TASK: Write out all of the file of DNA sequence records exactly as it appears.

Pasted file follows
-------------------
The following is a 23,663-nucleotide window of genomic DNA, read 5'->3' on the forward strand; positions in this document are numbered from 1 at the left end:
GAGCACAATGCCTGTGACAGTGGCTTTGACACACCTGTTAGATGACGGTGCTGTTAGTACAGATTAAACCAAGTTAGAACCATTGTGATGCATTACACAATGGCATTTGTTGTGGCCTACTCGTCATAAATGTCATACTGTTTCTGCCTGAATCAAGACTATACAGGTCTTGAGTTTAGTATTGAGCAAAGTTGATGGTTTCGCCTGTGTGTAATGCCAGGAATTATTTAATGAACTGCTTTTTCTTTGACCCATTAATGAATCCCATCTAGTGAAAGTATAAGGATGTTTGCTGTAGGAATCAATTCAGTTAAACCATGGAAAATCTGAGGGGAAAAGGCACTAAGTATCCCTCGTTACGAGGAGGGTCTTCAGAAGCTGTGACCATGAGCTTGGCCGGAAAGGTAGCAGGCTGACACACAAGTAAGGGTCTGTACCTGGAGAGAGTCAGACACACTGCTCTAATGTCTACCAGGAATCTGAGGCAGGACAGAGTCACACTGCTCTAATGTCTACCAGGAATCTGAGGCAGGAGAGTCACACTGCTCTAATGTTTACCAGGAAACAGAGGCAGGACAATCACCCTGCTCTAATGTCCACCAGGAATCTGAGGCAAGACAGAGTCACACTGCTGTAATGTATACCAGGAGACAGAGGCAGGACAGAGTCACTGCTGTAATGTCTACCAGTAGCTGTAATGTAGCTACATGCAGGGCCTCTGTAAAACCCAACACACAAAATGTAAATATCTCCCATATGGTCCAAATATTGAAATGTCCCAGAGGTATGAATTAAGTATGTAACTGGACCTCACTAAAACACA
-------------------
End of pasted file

The following is a 23,663-nucleotide window of genomic DNA, read 5'->3' on the forward strand; positions in this document are numbered from 1 at the left end:
GAGCACAATGCCTGTGACAGTGGCTTTGACACACCTGTTAGATGACGGTGCTGTTAGTACAGATTAAACCAAGTTAGAACCATTGTGATGCATTACACAATGGCATTTGTTGTGGCCTACTCGTCATAAATGTCATACTGTTTCTGCCTGAATCAAGACTATACAGGTCTTGAGTTTAGTATTGAGCAAAGTTGATGGTTTCGCCTGTGTGTAATGCCAGGAATTATTTAATGAACTGCTTTTTCTTTGACCCATTAATGAATCCCATCTAGTGAAAGTATAAGGATGTTTGCTGTAGGAATCAATTCAGTTAAACCATGGAAAATCTGAGGGGAAAAGGCACTAAGTATCCCTCGTTACGAGGAGGGTCTTCAGAAGCTGTGACCATGAGCTTGGCCGGAAAGGTAGCAGGCTGACACACAAGTAAGGGTCTGTACCTGGAGAGAGTCAGACACACTGCTCTAATGTCTACCAGGAATCTGAGGCAGGACAGAGTCACACTGCTCTAATGTCTACCAGGAATCTGAGGCAGGAGAGTCACACTGCTCTAATGTTTACCAGGAAACAGAGGCAGGACAATCACCCTGCTCTAATGTCCACCAGGAATCTGAGGCAAGACAGAGTCACACTGCTGTAATGTATACCAGGAGACAGAGGCAGGACAGAGTCACTGCTGTAATGTCTACCAGTAGCTGTAATGTAGCTACATGCAGGGCCTCTGTAAAACCCAACACACAAAATGTAAATATCTCCCATATGGTCCAAATATTGAAATGTCCCAGAGGTATGAATTAAGTATGTAACTGGACCTCACTAAAACACA